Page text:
There are many advantages to startup culture but that doesn’t mean that as a Small Business owner that you should dismiss or ignore some of the policies of corporate culture. A dress code is one such policy that large companies institute, but does it make sense for your business? In this post, we will examine the pros and cons of instituting a dress code.
Pros: • Professionalism:
Implementing a dress code ensures that your company presents a professional image with vendors, suppliers and clients. While most startups prefer a more casual or business casual look, you could decide on which set of employees need a dress code based on their interactions and job roles.
It would make more sense to insist on a business formal dress code for those employees who come into contact with your clients the most. Others can have varying degrees of formalness based on their schedules and meetings.
• Less instances of inappropriate dressing:
With a dress code, employees are required to conform to a set of guidelines for their attire. This means that there will be less instances of what you or other employees deem inappropriate attire. While the general definition of what is “inappropriate” for the workplace may differ, a dress code concretely mandates what is acceptable and what is not.
While this might seem like it under cuts the uniqueness of your Small Business, a dress code can create visual uniformity in your organization and set it apart from the competition. Creating visual uniformity works to create a feeling of camaraderie and team work.
• Better Focus on Work:
Like uniforms in high schools, a dress code can take away from decisions on everyday attire, comments and gossip about co-workers. This will allow your employees to focus more on their work, instead of being distracted by their own and the wardrobe choices of those around them.
• Boost Morale:
While dress codes are often associated with drab corporate wear, a company specific dress code allows you to institute what is the industry standard for your company. You could plan fun, morale boosting activities around the dress code, recognizing those who make an extra effort and create an atmosphere of team spirit.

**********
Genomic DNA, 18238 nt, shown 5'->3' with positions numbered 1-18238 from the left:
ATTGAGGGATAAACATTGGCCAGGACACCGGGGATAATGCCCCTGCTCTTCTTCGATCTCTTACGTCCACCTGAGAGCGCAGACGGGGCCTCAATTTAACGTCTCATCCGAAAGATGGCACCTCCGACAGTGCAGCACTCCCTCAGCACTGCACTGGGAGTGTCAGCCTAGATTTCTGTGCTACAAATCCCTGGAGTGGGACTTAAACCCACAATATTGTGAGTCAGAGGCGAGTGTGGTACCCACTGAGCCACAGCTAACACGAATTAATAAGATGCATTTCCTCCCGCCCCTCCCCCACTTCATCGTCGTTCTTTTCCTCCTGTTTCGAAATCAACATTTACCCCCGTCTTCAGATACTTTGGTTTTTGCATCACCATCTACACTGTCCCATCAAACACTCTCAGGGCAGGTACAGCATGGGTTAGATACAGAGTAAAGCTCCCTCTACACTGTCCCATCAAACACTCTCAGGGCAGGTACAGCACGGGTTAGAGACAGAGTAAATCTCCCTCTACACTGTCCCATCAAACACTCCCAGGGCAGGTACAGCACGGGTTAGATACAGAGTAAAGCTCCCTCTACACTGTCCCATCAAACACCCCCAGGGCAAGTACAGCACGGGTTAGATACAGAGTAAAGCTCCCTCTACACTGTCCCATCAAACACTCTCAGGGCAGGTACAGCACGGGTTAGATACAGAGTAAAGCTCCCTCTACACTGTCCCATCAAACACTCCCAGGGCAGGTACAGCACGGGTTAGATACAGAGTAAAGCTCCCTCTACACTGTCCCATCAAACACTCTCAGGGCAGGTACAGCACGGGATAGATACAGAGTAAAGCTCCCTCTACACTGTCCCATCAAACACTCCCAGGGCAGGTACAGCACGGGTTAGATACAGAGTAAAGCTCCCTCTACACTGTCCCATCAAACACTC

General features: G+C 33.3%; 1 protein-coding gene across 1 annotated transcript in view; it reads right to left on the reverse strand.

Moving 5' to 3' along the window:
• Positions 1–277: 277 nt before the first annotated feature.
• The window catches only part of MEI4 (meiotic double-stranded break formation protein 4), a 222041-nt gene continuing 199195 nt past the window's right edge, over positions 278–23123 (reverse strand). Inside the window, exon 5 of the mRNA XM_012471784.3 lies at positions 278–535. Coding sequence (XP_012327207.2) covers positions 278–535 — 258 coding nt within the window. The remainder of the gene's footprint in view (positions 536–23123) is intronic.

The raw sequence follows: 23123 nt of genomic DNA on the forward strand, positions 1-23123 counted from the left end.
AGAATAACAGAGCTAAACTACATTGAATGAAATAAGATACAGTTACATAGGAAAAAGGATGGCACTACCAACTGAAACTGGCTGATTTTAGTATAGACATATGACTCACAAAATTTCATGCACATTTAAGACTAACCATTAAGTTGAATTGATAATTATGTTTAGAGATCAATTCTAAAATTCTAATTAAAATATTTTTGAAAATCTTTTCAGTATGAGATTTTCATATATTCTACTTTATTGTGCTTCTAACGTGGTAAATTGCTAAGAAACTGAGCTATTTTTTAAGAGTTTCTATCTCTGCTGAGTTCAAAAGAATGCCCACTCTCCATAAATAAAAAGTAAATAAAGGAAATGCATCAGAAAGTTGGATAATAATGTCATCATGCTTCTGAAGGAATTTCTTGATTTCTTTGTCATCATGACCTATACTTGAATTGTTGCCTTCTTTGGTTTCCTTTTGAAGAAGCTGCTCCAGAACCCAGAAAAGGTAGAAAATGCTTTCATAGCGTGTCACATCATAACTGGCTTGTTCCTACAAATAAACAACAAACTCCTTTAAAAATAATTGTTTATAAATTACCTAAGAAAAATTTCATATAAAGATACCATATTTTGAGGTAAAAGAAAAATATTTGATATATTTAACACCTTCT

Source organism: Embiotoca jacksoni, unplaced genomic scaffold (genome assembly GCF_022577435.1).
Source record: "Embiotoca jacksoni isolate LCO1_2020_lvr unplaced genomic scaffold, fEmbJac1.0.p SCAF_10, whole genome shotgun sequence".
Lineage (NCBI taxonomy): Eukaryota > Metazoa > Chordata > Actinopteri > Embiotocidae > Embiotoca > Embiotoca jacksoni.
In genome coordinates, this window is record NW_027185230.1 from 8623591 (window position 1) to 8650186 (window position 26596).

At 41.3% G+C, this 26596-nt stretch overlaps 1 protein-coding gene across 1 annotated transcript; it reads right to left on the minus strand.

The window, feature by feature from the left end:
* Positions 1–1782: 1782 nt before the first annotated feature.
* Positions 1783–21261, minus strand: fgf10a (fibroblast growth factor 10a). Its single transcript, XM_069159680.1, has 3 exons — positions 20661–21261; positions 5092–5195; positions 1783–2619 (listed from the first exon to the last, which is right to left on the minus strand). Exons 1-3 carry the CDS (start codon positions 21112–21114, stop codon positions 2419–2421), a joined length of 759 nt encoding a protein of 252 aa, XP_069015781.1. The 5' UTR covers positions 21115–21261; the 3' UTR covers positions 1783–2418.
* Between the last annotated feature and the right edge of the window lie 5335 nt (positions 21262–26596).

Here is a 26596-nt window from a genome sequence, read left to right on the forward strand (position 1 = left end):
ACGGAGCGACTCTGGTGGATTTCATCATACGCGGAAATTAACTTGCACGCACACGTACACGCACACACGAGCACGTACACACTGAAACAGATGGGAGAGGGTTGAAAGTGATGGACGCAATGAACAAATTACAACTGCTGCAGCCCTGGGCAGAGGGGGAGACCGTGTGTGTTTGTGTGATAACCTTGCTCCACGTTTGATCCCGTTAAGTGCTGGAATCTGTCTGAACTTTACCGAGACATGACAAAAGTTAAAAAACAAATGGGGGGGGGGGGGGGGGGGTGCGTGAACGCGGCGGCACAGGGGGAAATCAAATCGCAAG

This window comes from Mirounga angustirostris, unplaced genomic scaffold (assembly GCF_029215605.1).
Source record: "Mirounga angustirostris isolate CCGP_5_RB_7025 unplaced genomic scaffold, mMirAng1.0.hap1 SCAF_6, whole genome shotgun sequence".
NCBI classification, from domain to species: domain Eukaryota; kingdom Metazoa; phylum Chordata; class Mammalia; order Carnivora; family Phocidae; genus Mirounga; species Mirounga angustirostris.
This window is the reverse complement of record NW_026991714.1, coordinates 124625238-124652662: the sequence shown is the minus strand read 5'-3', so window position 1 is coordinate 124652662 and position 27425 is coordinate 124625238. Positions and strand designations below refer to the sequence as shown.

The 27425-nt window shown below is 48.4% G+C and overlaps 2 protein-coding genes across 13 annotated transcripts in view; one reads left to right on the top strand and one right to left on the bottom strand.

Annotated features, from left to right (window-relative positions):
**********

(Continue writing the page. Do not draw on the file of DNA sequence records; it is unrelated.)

Cons: • Stifles Creativity:
The clothes people wear is often viewed as an extension of their personality. Their attire could be an expression of their sense of style or attitude. Most employees will resist the urge to enforce a dress code as they feel it interferes with their freedom as an individual and this in turn, affects their creativity and productivity of their work.
• Loss of Comfort:
Employees should be given the option to work in what is most comfortable to them. Here, you will have to draw the line with clear guidelines so the impression and image of your company is not adversely affected by sloppy dressing. As long as your employees are comfortable and presentable, there is no need to enforce a dress code.
• Company Branding:
Following the lead of larger companies, smaller ones too have begun giving their employees clothing like sweatshirts, t-shirts and caps with their branding. While, a casual dress code allows employees to wear these to work, you will soon find that they are prone to wearing this to social gatherings as well, giving your small business a good amount of free advertising.
• Influences Hiring:
Potential employees are often weary of offices that follow a strict formal dress code as they feel like these companies lack individuality. Hires could also be intimidated by the serious outlook it presents, especially if they are young are invested in being part of a vibrant startup culture. You could also give off the impression of being distant and inaccessible if you chose to institute a formal dress code.
While both the pros and cons should weigh on your decision, it is important to remember that a dress code that evolves organically with inputs and direction from you will be the best way to ensure that your business appears capable and a great place to work at.